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Just recieved my viability assesment report and...

(12 Posts)
pinkdolly Tue 07-Sep-10 16:06:12

Further to my other thread. I have recieved my report and am more unhappy than I was before.

Basically it is an outstandingly glowing report. Everything is very positive about our parenting skills and what they think we could offer the girls.

It states that the only reason we have been refused is because of our Christian belief in forgiveness.

I wrote a letter to my uncle when he was first imprisoned. Explaining that he wasn't beyond redemption or God's forgiveness. The social workers have said in the report that this suggests that we would allow him to see the children even if he is not allowed. They have based our refusal on an assumption. A wrong and invalid assumption.

Our christian beliefs also teach us that submission to authority is important. I have told the social services that we would happily abide by any restrictions they imposed upon us. But it appears they dont believe us Our solicitor said if we pay them they can represent us in court on thursday. But we cant afford it. They said we could drive up on thursday, we wont get into court as we are not party to proceedings but they might hear us out. We cant afford that either.

The only hope we are clinging too is the children's gaurdian. I have telephoned her and urged her to look closely at our report (she hadn't seen it at that point), and ask the courts to reconsider assessing us. She was having an advocacy meeting to discuss this this morning. I just hope she can see sense.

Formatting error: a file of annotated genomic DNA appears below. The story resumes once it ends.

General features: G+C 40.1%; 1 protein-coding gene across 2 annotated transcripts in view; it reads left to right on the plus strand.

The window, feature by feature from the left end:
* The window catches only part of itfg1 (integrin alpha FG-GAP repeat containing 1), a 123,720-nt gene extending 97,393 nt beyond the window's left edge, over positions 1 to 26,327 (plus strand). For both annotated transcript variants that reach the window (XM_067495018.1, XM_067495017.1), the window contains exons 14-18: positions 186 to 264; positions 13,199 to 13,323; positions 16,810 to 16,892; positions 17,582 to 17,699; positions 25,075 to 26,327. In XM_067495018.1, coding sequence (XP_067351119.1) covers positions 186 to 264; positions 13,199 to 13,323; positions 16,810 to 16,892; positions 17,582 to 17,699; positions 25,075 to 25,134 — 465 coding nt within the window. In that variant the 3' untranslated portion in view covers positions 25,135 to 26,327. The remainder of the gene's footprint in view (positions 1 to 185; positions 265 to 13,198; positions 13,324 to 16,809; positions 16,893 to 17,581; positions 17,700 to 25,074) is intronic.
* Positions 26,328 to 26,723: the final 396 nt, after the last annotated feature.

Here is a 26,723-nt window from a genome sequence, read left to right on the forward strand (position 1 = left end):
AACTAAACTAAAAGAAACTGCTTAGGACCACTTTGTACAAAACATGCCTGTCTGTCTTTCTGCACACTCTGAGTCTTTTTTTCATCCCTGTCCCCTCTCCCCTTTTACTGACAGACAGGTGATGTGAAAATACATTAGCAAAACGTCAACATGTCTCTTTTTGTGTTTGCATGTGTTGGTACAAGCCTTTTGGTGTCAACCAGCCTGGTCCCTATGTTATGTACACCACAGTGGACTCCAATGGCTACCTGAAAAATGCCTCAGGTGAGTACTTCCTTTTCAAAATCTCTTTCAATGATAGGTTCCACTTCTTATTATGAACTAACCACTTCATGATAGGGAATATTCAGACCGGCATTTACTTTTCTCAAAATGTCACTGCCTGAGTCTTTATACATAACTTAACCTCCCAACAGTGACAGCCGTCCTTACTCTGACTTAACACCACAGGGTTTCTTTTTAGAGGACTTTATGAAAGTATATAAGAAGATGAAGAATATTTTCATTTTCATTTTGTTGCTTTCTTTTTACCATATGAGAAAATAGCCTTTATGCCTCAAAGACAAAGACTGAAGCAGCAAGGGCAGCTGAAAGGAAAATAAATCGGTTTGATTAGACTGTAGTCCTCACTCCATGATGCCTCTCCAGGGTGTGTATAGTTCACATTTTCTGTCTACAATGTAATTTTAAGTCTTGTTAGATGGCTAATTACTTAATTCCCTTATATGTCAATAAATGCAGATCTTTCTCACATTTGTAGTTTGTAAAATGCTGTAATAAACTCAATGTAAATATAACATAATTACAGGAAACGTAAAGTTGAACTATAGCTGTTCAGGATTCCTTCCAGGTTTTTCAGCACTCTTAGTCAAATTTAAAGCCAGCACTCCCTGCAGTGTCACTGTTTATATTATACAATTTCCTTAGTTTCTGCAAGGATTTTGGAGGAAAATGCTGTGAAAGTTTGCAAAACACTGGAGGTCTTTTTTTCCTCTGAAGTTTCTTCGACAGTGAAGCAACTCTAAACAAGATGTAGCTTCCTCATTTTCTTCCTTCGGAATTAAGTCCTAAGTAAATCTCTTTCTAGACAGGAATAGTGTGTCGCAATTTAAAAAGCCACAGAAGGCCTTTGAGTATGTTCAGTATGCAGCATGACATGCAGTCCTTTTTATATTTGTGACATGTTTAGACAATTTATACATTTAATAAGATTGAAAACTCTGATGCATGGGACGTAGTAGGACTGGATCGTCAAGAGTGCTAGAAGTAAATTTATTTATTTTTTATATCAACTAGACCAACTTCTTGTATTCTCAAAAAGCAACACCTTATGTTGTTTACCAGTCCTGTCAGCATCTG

What else can I do. I feel if we were Muslin or any other religion they wouldn't dare discriminate against our belief's but because we are christians in a supposedly christian country it is ok.

We have been nothing but honest with them. Patient and courteous. They dont seem to understand that the same reasons we have acted this way to them (they messed us around alot)is the same reason we believe in the forgiveness of my uncle. But we are still bound to act within the law and any requirements set by them.

I feel let down by the social services, I just feel it is an incredible injustice given that the rest of the report was so good.

OP’s posts: |
NanaNina Tue 07-Sep-10 19:37:40

I have many years experience in fostering and adoption for a LA but am now retired. I have never heard of anything so ridiculous. I don't know the details of your case, but assume these are children of relatives you are wanting to foster? The SW has a duty to ensure that under no circumstances would you allow any contact between the children and the perpetrator of the abuse (presumably your uncle) but your christian beliefs that he is not beyond redemption (which is not something that many people would agree with) but you still have a right to your beliefs.

What matter is being heard in court on Thursday - is this the final hearing or just a directions hearing. Your solicitor should be able to make you party to the proceedings which would allow you to be heard in court.

If the children's guardian is on your side, you stand a very good chance as guardian's are very influential in court,

Happy to help any more if I can.

NanaNina Tue 07-Sep-10 20:19:25

Pinkdolly - have just read you other thread so am a bit more in the picture. Am I right in assuming that this is a sexual abuse case? If so the sw has a duty to ensure that there will be no further contact of any kind between the children and the perpetrator. I'm afraid to say that pereptrators of sexual abuse are very very unlikely to change and any kind of contact would put the children at risk. Forgive me if I have got this wrong, but it just sounds like it to me.

However you appear to have made it clear to the sws that you will not allow contact if this is what is required. I was a little concerned that your uncle is terrified of the children being adopted and him never being able to see them again, because if my assumptions are correct, he should not be allowed contact. The sws are clearly concerned on this issue.